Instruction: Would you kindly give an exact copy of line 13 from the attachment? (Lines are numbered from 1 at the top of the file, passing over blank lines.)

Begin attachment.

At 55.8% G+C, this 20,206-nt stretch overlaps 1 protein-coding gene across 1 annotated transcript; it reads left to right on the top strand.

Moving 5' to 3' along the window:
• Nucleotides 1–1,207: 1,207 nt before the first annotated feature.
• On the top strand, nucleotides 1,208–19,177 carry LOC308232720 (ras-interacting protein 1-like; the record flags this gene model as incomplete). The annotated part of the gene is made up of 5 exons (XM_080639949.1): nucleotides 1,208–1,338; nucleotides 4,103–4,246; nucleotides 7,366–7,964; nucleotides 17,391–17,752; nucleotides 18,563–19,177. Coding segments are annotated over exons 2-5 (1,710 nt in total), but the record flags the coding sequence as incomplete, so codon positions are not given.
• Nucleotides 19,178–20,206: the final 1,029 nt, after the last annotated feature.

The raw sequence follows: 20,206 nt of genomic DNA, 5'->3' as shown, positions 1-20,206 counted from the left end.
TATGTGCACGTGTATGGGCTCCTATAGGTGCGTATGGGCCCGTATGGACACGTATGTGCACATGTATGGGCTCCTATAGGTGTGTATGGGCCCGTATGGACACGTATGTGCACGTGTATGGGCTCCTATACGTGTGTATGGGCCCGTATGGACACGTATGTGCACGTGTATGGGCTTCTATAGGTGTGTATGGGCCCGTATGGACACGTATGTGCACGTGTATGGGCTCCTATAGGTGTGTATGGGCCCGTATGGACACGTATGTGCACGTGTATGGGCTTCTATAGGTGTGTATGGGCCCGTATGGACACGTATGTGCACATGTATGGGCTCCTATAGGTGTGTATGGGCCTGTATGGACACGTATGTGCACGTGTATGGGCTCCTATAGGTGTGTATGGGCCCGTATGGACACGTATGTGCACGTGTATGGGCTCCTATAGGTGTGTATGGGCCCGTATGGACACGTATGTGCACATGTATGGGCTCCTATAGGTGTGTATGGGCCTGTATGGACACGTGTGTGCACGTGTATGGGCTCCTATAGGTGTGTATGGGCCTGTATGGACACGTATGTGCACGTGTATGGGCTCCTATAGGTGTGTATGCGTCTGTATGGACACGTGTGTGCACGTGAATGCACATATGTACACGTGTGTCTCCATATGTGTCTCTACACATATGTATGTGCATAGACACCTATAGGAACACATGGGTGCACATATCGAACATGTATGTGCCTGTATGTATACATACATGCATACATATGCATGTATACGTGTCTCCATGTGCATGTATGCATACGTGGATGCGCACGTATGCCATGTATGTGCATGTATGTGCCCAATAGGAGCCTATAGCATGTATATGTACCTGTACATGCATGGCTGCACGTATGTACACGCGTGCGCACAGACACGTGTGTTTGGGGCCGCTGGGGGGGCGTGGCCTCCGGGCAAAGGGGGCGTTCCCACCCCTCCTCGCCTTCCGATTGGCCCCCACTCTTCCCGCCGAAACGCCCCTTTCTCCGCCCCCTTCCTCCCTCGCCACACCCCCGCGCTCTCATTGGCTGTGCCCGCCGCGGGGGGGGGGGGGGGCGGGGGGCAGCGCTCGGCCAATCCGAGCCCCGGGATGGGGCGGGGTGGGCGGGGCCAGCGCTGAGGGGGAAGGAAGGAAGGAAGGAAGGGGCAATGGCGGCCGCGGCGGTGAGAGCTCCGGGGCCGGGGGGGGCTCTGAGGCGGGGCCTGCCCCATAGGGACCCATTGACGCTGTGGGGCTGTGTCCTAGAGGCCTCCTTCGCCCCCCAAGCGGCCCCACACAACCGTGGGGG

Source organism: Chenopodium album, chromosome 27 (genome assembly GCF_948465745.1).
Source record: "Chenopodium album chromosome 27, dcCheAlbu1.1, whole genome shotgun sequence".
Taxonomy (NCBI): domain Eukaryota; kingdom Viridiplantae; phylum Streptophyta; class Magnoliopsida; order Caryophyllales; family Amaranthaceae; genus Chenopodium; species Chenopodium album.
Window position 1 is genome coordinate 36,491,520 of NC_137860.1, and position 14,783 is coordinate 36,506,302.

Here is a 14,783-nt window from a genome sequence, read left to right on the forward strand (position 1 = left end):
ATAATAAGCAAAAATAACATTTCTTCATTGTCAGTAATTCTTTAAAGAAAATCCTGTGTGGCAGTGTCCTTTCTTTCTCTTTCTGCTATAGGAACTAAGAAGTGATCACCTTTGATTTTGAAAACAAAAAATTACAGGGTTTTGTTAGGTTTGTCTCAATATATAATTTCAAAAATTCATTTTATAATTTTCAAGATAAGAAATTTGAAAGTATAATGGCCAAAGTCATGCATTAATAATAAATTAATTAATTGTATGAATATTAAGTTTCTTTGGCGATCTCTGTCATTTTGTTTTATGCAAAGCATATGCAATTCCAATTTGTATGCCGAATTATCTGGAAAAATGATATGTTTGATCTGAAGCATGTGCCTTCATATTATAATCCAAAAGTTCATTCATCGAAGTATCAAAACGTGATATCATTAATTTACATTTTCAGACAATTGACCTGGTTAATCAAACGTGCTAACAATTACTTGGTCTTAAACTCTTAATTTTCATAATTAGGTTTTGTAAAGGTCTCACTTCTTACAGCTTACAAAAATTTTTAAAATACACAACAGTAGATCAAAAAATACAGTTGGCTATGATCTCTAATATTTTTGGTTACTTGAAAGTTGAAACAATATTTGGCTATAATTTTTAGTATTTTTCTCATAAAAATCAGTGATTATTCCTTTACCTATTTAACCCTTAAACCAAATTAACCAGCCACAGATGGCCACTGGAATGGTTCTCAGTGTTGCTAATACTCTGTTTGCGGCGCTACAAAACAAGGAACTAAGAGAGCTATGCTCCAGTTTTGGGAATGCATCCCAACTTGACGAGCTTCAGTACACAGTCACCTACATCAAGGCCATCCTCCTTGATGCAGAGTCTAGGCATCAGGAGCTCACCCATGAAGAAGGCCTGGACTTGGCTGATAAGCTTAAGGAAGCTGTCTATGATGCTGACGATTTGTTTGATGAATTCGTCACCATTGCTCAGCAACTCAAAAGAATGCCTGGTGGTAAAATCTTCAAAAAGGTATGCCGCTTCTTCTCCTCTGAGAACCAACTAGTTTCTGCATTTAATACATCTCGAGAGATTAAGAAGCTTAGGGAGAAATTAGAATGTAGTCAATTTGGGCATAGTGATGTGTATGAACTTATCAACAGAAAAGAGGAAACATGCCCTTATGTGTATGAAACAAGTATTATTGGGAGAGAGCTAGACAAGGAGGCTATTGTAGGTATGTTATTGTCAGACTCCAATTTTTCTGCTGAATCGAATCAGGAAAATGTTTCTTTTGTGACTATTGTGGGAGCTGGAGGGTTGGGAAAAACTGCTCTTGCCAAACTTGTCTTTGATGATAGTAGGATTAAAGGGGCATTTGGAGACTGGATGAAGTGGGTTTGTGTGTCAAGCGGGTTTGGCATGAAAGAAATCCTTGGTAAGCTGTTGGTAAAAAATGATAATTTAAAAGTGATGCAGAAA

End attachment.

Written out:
ATAATAAGCAAAAATAACATTTCTTCATTGTCAGTAATTCTTTAAAGAAAATCCTGTGTGGCAGTGTCCTTTCTTTCTCTTTCTGCTATAGGAACTAAGAAGTGATCACCTTTGATTTTGAAAACAAAAAATTACAGGGTTTTGTTAGGTTTGTCTCAATATATAATTTCAAAAATTCATTTTATAATTTTCAAGATAAGAAATTTGAAAGTATAATGGCCAAAGTCATGCATTAATAATAAATTAATTAATTGTATGAATATTAAGTTTCTTTGGCGATCTCTGTCATTTTGTTTTATGCAAAGCATATGCAATTCCAATTTGTATGCCGAATTATCTGGAAAAATGATATGTTTGATCTGAAGCATGTGCCTTCATATTATAATCCAAAAGTTCATTCATCGAAGTATCAAAACGTGATATCATTAATTTACATTTTCAGACAATTGACCTGGTTAATCAAACGTGCTAACAATTACTTGGTCTTAAACTCTTAATTTTCATAATTAGGTTTTGTAAAGGTCTCACTTCTTACAGCTTACAAAAATTTTTAAAATACACAACAGTAGATCAAAAAATACAGTTGGCTATGATCTCTAATATTTTTGGTTACTTGAAAGTTGAAACAATATTTGGCTATAATTTTTAGTATTTTTCTCATAAAAATCAGTGATTATTCCTTTACCTATTTAACCCTTAAACCAAATTAACCAGCCACAGATGGCCACTGGAATGGTTCTCAGTGTTGCTAATACTCTGTTTGCGGCGCTACAAAACAAGGAACTAAGAGAGCTATGCTCCAGTTTTGGGAATGCATCCCAACTTGACGAGCTTCAGTACACAGTCACCTACATCAAGGCCATCCTCCTTGATGCAGAGTCTAGGCATCAGGAGCTCACCCATGAAGAAGGCCTGGACTTGGCTGATAAGCTTAAGGAAGCTGTCTATGATGCTGACGATTTGTTTGATGAATTCGTCACCATTGCTCAGCAACTCAAAAGAATGCCTGGTGGTAAAATCTTCAAAAAGGTATGCCGCTTCTTCTCCTCTGAGAACCAACTAGTTTCTGCATTTAATACATCTCGAGAGATTAAGAAGCTTAGGGAGAAATTAGAATGTAGTCAATTTGGGCATAGTGATGTGTATGAACTTATCAACAGAAAAGAGGAAACATGCCCTTATGTGTATGAAACAAGTATTATTGGGAGAGAGCTAGACAAGGAGGCTATTGTAGGTATGTTATTGTCAGACTCCAATTTTTCTGCTGAATCGAATCAGGAAAATGTTTCTTTTGTGACTATTGTGGGAGCTGGAGGGTTGGGAAAAACTGCTCTTGCCAAACTTGTCTTTGATGATAGTAGGATTAAAGGGGCATTTGGAGACTGGATGAAGTGGGTTTGTGTGTCAAGCGGGTTTGGCATGAAAGAAATCCTTGGTAAGCTGTTGGTAAAAAATGATAATTTAAAAGTGATGCAGAAA